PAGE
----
Thursday 20 February 2014

Tala Madani


Tala Madani, at Nottingham Contemporary.

Seeing the exhibition of Iranian-American Tala Madani's paintings was one of those rare occasions where I did not know what to make of the work, and I still don't. Scatological humour has furthermore, never appealed to me.

Her paintings are cartoonish, irreverent, provocative, surreal, disturbing, bizarre, and after careful viewing, thought-provoking. Making men her exclusive subject, she connects the political with the personal to focus on issues of sexual identity. Her work reflects on masculinity, group dynamics, sexuality and power play, exploring these with humour as well as cartoon violence. She deconstructs gender relations, making male behaviour and violence her main subjects. She turns the often-subliminal perception of the male point of view as gender-neutral, against itself, revealing the inadequacies in human, and stereotypically male relations.  She is staging a feminist critique of patriarchy.

She has said that she uses humour to 'bring everyone's guards down', reducing competitive violence to an absurd impotence, using so-called feminine colours or patterns to apply to macho activities. Drawing from her Iranian heritage where strict social etiquette creates a division between the sexes, she turns a mocking gaze on the cloistered world of male-only get-togethers picturing these male domains in all their stereotypical glory. Using her position of 'other' she drafts her own elaborate fantasies, detailing a riotous underworld.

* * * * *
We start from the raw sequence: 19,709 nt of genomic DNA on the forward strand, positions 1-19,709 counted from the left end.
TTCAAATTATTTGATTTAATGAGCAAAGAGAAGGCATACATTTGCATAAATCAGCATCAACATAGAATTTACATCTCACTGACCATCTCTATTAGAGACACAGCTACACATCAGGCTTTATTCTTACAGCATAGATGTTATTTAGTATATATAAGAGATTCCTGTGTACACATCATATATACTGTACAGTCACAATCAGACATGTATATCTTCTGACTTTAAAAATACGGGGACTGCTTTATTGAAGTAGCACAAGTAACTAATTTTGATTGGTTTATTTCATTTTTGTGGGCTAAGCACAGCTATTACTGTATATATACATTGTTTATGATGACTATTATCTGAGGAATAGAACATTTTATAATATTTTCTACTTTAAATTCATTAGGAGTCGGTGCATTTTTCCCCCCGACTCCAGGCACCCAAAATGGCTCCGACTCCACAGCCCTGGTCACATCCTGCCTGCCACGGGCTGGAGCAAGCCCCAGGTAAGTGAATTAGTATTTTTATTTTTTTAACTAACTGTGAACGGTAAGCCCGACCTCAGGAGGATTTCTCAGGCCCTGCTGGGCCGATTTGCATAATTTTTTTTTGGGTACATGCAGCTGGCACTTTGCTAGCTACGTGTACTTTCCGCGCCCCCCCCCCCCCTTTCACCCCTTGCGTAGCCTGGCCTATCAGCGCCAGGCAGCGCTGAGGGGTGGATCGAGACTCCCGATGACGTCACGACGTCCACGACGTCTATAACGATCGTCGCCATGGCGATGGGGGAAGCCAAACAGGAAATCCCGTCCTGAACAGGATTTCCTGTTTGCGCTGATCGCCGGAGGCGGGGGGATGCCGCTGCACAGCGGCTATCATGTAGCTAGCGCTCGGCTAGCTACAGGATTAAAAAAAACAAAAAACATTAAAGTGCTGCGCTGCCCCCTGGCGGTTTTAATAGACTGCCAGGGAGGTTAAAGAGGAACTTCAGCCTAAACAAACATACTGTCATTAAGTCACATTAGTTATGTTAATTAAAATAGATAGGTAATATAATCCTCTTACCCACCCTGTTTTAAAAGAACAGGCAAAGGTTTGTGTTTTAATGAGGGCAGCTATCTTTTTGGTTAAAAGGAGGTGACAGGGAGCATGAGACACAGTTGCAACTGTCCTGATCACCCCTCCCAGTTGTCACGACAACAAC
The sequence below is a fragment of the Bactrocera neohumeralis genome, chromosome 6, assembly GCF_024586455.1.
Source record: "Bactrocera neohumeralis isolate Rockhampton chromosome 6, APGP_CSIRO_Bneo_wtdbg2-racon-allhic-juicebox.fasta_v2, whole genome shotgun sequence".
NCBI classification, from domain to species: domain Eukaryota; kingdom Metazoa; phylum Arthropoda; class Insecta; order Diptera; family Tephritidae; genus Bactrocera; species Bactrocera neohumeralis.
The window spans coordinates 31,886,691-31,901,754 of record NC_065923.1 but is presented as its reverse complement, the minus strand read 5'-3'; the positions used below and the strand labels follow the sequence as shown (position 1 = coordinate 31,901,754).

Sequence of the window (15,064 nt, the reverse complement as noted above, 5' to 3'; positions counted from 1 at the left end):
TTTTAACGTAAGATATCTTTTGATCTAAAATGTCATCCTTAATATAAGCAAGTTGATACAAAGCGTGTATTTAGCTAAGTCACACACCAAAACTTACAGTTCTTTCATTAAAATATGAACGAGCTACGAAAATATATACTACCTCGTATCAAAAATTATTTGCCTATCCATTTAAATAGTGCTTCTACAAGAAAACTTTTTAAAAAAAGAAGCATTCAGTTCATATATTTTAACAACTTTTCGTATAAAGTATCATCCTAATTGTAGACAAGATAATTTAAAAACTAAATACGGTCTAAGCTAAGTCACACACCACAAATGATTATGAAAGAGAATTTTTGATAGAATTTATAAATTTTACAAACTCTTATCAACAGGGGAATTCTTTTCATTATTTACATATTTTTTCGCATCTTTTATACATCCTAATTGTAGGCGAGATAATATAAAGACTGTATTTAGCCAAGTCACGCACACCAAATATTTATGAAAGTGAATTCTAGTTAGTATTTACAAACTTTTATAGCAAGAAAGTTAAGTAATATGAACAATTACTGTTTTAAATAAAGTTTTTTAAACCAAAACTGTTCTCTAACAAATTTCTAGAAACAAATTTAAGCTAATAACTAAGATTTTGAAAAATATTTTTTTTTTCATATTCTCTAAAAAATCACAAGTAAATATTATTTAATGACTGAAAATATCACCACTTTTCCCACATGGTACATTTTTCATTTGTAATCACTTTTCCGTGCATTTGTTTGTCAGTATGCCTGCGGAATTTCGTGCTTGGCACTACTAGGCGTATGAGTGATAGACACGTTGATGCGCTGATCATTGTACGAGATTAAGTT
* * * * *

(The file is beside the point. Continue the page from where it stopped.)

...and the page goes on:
Her style ranges from lush painterly expressionism to loose, almost comical line drawing, while art historical references abound, from Action Painting, (Jackson Pollock), to Colour Field painting,  (Morris Louis), undermining the above with references to slapstick, chorus lines, underground comics  and graphic novels. 'Her paintings are informed by her medium's history, but she destabilises its authority by her use of pictorial and narrative devices that have no place in Modernist painting'. (from exhibition write-up).

Action Painting Room, 2012 (oil on linen)


Wall Painting, 2008, (oil on canvas)

Spiral Suicide, 2012 (oil on linen)


Red Stripes with Stain, 2008, (oil on linen)

'I see every mark on the canvas as a kind of character. Not to humanise, say, the drip in relation to a character, but each mark is loaded equally with meaning and play. The interaction between the figures and these signs usually creates the narrative of the painting. Using tropes of American Abstraction or Minimalism for instance, I'm interested in staining their respective mythologies'.

Open Mouth with Fire, 2011, (oil on linen)

Cupid Piss with Goggles, 2011, (oil on linen)


Ding, Boom! 2012, (oil on linen)


Piss Smiley, 2012, (oil on linen)

Chinballs with Flag, 2011, (oil on linen)


'I was always interested in figuration. When I focused my subject on men, my imagination became very activated. Men as phenomena! To think exclusively about men was much more engaging. I also became interested in the qualities that create stereotypes. I wanted to play with those qualities and introduce a new and perhaps different relationship to them.

Tree Decoration, 2013, (oil on linen)


Rear Projection: Soft, 2013, (oil on linen)